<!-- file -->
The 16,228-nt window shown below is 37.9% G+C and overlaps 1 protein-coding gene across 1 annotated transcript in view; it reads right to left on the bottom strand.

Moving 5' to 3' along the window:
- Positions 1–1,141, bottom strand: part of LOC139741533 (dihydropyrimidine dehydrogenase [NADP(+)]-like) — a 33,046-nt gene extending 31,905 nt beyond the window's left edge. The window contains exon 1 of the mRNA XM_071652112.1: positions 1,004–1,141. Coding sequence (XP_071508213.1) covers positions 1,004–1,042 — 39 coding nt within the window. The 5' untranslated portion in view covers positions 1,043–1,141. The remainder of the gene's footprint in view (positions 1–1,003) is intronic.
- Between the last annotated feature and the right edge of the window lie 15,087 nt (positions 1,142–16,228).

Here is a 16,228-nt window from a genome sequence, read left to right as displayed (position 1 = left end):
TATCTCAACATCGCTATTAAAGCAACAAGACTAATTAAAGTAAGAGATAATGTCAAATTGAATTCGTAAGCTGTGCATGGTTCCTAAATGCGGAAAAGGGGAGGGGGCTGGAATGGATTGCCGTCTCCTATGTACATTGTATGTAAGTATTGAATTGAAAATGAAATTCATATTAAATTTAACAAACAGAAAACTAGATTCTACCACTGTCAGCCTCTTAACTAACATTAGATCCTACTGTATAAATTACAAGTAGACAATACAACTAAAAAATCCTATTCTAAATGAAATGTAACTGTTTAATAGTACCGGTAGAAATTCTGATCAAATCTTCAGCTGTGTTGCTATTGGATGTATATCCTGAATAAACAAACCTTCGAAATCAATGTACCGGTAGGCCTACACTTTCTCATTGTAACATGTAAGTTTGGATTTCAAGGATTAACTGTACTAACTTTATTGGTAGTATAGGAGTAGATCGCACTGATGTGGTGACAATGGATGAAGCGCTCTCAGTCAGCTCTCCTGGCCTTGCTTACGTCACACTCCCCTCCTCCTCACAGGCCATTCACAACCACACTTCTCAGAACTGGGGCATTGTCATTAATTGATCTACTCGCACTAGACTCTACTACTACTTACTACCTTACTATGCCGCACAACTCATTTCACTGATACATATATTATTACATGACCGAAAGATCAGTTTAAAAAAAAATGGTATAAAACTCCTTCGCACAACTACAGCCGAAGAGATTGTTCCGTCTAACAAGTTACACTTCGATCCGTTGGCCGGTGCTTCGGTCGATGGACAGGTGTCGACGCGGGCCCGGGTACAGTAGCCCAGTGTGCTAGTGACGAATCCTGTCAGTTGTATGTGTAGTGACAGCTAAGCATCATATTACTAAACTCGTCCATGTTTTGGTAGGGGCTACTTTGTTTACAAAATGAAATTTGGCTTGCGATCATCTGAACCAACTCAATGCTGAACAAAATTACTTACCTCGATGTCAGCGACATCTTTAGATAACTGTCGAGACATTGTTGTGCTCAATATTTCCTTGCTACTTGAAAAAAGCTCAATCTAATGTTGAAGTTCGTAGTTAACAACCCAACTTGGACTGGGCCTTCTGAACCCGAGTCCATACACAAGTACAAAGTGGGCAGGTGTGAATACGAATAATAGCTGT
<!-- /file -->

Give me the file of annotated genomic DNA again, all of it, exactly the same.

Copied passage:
The 16,228-nt window shown below is 37.9% G+C and overlaps 1 protein-coding gene across 1 annotated transcript in view; it reads right to left on the bottom strand.

Moving 5' to 3' along the window:
- Positions 1–1,141, bottom strand: part of LOC139741533 (dihydropyrimidine dehydrogenase [NADP(+)]-like) — a 33,046-nt gene extending 31,905 nt beyond the window's left edge. The window contains exon 1 of the mRNA XM_071652112.1: positions 1,004–1,141. Coding sequence (XP_071508213.1) covers positions 1,004–1,042 — 39 coding nt within the window. The 5' untranslated portion in view covers positions 1,043–1,141. The remainder of the gene's footprint in view (positions 1–1,003) is intronic.
- Between the last annotated feature and the right edge of the window lie 15,087 nt (positions 1,142–16,228).

Here is a 16,228-nt window from a genome sequence, read left to right as displayed (position 1 = left end):
TATCTCAACATCGCTATTAAAGCAACAAGACTAATTAAAGTAAGAGATAATGTCAAATTGAATTCGTAAGCTGTGCATGGTTCCTAAATGCGGAAAAGGGGAGGGGGCTGGAATGGATTGCCGTCTCCTATGTACATTGTATGTAAGTATTGAATTGAAAATGAAATTCATATTAAATTTAACAAACAGAAAACTAGATTCTACCACTGTCAGCCTCTTAACTAACATTAGATCCTACTGTATAAATTACAAGTAGACAATACAACTAAAAAATCCTATTCTAAATGAAATGTAACTGTTTAATAGTACCGGTAGAAATTCTGATCAAATCTTCAGCTGTGTTGCTATTGGATGTATATCCTGAATAAACAAACCTTCGAAATCAATGTACCGGTAGGCCTACACTTTCTCATTGTAACATGTAAGTTTGGATTTCAAGGATTAACTGTACTAACTTTATTGGTAGTATAGGAGTAGATCGCACTGATGTGGTGACAATGGATGAAGCGCTCTCAGTCAGCTCTCCTGGCCTTGCTTACGTCACACTCCCCTCCTCCTCACAGGCCATTCACAACCACACTTCTCAGAACTGGGGCATTGTCATTAATTGATCTACTCGCACTAGACTCTACTACTACTTACTACCTTACTATGCCGCACAACTCATTTCACTGATACATATATTATTACATGACCGAAAGATCAGTTTAAAAAAAAATGGTATAAAACTCCTTCGCACAACTACAGCCGAAGAGATTGTTCCGTCTAACAAGTTACACTTCGATCCGTTGGCCGGTGCTTCGGTCGATGGACAGGTGTCGACGCGGGCCCGGGTACAGTAGCCCAGTGTGCTAGTGACGAATCCTGTCAGTTGTATGTGTAGTGACAGCTAAGCATCATATTACTAAACTCGTCCATGTTTTGGTAGGGGCTACTTTGTTTACAAAATGAAATTTGGCTTGCGATCATCTGAACCAACTCAATGCTGAACAAAATTACTTACCTCGATGTCAGCGACATCTTTAGATAACTGTCGAGACATTGTTGTGCTCAATATTTCCTTGCTACTTGAAAAAAGCTCAATCTAATGTTGAAGTTCGTAGTTAACAACCCAACTTGGACTGGGCCTTCTGAACCCGAGTCCATACACAAGTACAAAGTGGGCAGGTGTGAATACGAATAATAGCTGT